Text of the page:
The NHS has today accepted the recommendation of the Independent Medicines and Medical Devices Safety Review to suspend the use of vaginal mesh implants. The review, chaired by Baroness Cumberlege came to the decision after gathering evidence from women who have undergone mesh insertion.
Baroness Cumberlege has been “appalled at the seriousness and scale of the tragic stories” heard from women who, in some cases, have suffered life-changing injuries.
The procedure, intended to be a 20 minute operation to insert a mesh tape through the vagina to support organs (for example acting as sling for the bladder) is often used as treatment for stress urinary incontinence. Many women have reported significant symptoms following insertion of the mesh, which once inside can harden, erode and in some cases has cut through neighboring tissues and organs leaving the sufferer in agony.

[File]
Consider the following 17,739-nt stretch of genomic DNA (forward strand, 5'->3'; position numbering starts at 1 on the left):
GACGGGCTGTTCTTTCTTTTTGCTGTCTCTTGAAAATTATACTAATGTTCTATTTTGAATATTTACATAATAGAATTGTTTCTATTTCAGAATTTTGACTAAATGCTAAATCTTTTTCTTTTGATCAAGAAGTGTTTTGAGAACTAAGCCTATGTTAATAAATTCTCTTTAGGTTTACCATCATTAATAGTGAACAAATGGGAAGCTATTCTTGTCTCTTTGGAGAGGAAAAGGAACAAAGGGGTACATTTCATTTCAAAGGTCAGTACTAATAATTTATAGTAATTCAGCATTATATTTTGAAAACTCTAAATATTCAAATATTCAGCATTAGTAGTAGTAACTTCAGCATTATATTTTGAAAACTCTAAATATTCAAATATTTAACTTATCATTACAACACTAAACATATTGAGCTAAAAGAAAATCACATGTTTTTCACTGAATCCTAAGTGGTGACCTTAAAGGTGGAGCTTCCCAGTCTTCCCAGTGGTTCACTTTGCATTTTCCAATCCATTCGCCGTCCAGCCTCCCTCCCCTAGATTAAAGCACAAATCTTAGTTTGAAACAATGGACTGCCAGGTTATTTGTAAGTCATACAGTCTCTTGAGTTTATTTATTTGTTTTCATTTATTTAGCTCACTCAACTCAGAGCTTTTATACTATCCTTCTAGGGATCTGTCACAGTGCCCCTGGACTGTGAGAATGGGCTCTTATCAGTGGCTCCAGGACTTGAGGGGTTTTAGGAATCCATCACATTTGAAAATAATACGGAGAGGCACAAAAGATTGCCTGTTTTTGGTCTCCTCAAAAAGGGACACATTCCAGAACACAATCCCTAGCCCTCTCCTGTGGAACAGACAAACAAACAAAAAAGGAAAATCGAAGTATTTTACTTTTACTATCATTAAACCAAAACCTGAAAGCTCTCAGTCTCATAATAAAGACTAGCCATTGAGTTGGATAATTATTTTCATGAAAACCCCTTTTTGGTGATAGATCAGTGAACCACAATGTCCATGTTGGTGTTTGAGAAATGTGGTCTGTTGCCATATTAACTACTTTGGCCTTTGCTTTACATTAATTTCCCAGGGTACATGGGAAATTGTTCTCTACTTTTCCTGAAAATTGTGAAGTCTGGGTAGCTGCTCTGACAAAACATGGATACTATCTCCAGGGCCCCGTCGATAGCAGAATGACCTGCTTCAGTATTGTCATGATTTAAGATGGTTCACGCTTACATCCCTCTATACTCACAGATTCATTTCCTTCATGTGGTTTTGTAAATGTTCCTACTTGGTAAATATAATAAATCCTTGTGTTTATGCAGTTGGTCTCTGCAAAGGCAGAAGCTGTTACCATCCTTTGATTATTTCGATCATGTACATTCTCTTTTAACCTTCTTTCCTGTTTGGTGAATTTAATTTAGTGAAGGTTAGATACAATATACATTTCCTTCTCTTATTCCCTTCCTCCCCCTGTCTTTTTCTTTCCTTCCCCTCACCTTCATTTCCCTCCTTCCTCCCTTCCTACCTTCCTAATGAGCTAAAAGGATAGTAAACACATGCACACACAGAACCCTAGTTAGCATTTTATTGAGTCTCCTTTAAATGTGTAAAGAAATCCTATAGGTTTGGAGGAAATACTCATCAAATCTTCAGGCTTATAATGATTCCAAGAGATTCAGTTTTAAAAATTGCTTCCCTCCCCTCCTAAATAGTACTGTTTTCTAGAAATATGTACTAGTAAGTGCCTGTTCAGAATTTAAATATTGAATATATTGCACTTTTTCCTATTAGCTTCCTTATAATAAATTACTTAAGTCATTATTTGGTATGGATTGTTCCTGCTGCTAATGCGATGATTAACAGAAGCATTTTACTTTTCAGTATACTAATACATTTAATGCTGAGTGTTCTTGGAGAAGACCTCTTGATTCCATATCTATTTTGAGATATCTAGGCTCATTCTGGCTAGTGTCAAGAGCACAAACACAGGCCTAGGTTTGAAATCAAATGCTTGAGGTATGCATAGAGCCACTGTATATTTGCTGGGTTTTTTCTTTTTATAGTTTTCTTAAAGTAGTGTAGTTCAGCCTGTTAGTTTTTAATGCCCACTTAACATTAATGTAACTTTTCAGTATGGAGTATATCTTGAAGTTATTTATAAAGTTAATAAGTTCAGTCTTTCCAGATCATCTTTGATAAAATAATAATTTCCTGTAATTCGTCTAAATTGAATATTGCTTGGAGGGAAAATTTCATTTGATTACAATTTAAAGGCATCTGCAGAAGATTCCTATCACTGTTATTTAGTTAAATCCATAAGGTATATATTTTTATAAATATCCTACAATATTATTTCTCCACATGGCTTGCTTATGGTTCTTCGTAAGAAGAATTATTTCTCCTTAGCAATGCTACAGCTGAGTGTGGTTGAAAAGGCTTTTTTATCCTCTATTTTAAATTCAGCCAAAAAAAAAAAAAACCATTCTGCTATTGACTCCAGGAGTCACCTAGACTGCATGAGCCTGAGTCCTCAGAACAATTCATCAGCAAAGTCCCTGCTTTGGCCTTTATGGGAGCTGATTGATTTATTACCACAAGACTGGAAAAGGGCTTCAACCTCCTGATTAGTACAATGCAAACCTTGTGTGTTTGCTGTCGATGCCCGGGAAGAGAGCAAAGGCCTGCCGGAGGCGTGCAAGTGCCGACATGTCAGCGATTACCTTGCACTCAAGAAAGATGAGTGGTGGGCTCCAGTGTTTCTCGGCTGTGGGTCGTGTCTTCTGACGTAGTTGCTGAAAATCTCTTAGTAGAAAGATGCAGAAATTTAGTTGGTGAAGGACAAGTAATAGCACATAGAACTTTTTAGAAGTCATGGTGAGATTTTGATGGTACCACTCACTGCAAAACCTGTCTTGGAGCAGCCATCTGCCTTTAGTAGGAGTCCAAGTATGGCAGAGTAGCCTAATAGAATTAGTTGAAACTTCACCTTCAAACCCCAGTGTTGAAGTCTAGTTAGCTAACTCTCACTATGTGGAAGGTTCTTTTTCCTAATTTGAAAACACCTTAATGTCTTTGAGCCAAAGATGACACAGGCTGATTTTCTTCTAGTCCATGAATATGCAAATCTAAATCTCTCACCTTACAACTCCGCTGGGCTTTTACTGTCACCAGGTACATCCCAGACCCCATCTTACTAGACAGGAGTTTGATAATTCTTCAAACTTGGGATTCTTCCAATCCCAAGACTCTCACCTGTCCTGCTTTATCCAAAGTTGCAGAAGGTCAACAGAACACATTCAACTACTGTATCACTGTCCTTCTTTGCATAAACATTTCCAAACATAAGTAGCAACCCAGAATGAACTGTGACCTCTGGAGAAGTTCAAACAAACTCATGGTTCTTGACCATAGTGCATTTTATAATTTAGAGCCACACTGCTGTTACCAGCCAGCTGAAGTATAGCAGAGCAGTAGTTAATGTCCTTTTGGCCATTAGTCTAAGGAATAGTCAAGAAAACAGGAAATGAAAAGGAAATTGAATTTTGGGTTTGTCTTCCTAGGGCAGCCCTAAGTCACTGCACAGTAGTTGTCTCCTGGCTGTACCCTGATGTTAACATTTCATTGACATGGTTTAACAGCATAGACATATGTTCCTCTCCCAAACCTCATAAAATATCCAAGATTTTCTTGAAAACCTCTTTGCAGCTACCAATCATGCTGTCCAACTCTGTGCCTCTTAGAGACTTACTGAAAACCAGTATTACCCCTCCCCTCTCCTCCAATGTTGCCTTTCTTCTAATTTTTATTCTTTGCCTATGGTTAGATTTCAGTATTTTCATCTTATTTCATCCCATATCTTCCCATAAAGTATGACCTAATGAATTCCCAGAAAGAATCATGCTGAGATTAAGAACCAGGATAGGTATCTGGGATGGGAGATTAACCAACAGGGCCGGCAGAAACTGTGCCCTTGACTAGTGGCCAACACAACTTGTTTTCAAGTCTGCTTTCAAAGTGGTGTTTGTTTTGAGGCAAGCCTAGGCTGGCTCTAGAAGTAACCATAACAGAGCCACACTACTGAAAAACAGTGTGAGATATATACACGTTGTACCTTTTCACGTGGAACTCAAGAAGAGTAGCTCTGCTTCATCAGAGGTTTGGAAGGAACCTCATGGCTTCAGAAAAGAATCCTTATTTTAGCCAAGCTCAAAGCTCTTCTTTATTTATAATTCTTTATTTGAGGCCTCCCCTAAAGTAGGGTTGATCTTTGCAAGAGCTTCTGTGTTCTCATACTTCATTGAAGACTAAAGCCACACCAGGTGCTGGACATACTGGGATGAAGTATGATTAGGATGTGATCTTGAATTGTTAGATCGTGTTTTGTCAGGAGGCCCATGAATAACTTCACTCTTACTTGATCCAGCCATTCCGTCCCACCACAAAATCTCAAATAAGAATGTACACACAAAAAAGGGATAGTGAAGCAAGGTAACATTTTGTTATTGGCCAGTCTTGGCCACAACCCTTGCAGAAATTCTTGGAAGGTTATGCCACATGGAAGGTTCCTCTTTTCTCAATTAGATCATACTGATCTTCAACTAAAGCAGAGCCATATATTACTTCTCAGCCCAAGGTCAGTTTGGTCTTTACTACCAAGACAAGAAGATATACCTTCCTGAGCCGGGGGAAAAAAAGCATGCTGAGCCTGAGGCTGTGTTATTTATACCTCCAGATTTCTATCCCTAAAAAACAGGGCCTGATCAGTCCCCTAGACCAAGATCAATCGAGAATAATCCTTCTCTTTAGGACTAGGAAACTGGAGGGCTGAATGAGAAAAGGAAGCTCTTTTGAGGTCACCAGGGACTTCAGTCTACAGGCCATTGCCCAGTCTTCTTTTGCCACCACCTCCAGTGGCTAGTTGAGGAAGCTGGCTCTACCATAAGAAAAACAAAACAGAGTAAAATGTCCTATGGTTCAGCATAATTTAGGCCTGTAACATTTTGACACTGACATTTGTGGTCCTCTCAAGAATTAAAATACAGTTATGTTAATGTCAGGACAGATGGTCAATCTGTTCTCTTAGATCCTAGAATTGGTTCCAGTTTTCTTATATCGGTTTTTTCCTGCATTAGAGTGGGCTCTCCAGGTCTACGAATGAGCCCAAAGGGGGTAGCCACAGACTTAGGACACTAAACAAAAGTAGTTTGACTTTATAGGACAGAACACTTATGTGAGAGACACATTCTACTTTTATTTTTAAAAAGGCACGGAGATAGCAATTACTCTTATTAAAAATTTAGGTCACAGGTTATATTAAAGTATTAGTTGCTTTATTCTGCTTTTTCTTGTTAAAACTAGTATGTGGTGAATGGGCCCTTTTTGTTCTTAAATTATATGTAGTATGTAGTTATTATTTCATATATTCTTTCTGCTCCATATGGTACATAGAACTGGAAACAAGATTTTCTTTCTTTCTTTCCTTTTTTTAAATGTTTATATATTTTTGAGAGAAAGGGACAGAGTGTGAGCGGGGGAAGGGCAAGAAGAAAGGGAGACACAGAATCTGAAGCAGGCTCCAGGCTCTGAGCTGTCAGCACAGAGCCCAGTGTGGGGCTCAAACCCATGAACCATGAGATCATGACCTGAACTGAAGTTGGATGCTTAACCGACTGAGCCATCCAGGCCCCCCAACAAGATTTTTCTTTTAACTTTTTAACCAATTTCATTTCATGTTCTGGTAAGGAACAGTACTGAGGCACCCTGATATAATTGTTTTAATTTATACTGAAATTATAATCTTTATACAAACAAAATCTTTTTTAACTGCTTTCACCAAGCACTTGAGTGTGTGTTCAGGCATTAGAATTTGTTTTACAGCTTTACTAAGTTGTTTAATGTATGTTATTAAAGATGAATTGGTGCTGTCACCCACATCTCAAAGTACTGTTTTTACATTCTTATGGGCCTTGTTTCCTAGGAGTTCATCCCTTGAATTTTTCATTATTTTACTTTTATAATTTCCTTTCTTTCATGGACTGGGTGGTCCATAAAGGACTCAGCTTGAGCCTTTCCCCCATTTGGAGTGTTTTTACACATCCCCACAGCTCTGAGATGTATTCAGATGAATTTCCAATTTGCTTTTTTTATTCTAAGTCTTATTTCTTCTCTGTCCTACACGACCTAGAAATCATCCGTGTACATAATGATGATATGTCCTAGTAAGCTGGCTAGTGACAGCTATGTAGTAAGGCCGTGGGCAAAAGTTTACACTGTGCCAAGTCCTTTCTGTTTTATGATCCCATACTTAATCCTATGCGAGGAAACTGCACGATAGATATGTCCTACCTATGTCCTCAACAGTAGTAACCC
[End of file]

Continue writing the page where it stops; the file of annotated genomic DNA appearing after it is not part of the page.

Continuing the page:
It is understood that in excess of 100,000 women have undergone the procedure to date.
For now, whilst the review has advised of suspension of the use of vaginal mesh, it is not a total ban. The mesh will remain as an option for some after careful consultation with their treating doctor.
“Today’s outcome has been a longtime coming for those who have tirelessly campaigned to raise awareness of the problems associated with the use of vaginal mesh. It is clear from the initial findings of the review that in many cases the risks of using the mesh have far outweighed the benefits. It therefore seems sensible and right that until the associated complications of using the mesh can be managed properly, such treatment should be suspended. It is of course up to the patient and treating practitioner to decide on an appropriate course of treatment but further advice should be sought in the event of any concerns or queries.”
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